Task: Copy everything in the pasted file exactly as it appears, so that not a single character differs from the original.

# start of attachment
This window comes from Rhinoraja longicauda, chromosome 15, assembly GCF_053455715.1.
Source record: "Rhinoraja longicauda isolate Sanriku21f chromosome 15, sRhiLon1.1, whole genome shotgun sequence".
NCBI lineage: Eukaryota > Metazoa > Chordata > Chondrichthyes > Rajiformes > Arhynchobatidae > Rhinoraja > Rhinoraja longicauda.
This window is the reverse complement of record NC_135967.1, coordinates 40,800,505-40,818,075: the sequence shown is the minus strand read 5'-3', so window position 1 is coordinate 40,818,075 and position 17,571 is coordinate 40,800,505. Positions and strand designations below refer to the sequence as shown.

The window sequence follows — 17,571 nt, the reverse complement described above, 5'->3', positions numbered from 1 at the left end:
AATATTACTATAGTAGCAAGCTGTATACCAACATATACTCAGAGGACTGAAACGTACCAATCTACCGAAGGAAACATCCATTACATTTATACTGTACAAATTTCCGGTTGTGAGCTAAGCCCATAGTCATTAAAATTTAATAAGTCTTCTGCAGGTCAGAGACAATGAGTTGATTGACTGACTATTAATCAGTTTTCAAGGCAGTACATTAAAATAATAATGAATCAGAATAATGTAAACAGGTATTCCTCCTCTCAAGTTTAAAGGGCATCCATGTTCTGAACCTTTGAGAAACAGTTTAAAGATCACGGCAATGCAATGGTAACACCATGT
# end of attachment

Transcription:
This window comes from Rhinoraja longicauda, chromosome 15, assembly GCF_053455715.1.
Source record: "Rhinoraja longicauda isolate Sanriku21f chromosome 15, sRhiLon1.1, whole genome shotgun sequence".
NCBI lineage: Eukaryota > Metazoa > Chordata > Chondrichthyes > Rajiformes > Arhynchobatidae > Rhinoraja > Rhinoraja longicauda.
This window is the reverse complement of record NC_135967.1, coordinates 40,800,505-40,818,075: the sequence shown is the minus strand read 5'-3', so window position 1 is coordinate 40,818,075 and position 17,571 is coordinate 40,800,505. Positions and strand designations below refer to the sequence as shown.

The window sequence follows — 17,571 nt, the reverse complement described above, 5'->3', positions numbered from 1 at the left end:
AATATTACTATAGTAGCAAGCTGTATACCAACATATACTCAGAGGACTGAAACGTACCAATCTACCGAAGGAAACATCCATTACATTTATACTGTACAAATTTCCGGTTGTGAGCTAAGCCCATAGTCATTAAAATTTAATAAGTCTTCTGCAGGTCAGAGACAATGAGTTGATTGACTGACTATTAATCAGTTTTCAAGGCAGTACATTAAAATAATAATGAATCAGAATAATGTAAACAGGTATTCCTCCTCTCAAGTTTAAAGGGCATCCATGTTCTGAACCTTTGAGAAACAGTTTAAAGATCACGGCAATGCAATGGTAACACCATGT